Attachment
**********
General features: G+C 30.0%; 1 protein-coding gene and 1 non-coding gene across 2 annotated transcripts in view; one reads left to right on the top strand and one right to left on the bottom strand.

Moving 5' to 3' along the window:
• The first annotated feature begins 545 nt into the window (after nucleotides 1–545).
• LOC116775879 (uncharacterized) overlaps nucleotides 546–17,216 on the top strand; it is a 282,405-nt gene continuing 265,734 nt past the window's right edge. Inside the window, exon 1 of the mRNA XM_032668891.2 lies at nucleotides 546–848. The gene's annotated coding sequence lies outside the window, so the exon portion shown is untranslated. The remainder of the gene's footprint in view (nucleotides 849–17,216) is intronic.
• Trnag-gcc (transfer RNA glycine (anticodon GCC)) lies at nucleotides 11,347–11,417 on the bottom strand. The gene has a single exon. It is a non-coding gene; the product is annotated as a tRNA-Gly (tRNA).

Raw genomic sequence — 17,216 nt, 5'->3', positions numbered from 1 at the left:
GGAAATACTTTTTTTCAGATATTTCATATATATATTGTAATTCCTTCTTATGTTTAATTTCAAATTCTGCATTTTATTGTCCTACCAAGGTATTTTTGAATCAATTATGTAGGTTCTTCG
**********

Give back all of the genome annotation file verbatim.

General features: G+C 30.0%; 1 protein-coding gene and 1 non-coding gene across 2 annotated transcripts in view; one reads left to right on the top strand and one right to left on the bottom strand.

Moving 5' to 3' along the window:
• The first annotated feature begins 545 nt into the window (after nucleotides 1–545).
• LOC116775879 (uncharacterized) overlaps nucleotides 546–17,216 on the top strand; it is a 282,405-nt gene continuing 265,734 nt past the window's right edge. Inside the window, exon 1 of the mRNA XM_032668891.2 lies at nucleotides 546–848. The gene's annotated coding sequence lies outside the window, so the exon portion shown is untranslated. The remainder of the gene's footprint in view (nucleotides 849–17,216) is intronic.
• Trnag-gcc (transfer RNA glycine (anticodon GCC)) lies at nucleotides 11,347–11,417 on the bottom strand. The gene has a single exon. It is a non-coding gene; the product is annotated as a tRNA-Gly (tRNA).

Raw genomic sequence — 17,216 nt, 5'->3', positions numbered from 1 at the left:
GGAAATACTTTTTTTCAGATATTTCATATATATATTGTAATTCCTTCTTATGTTTAATTTCAAATTCTGCATTTTATTGTCCTACCAAGGTATTTTTGAATCAATTATGTAGGTTCTTCG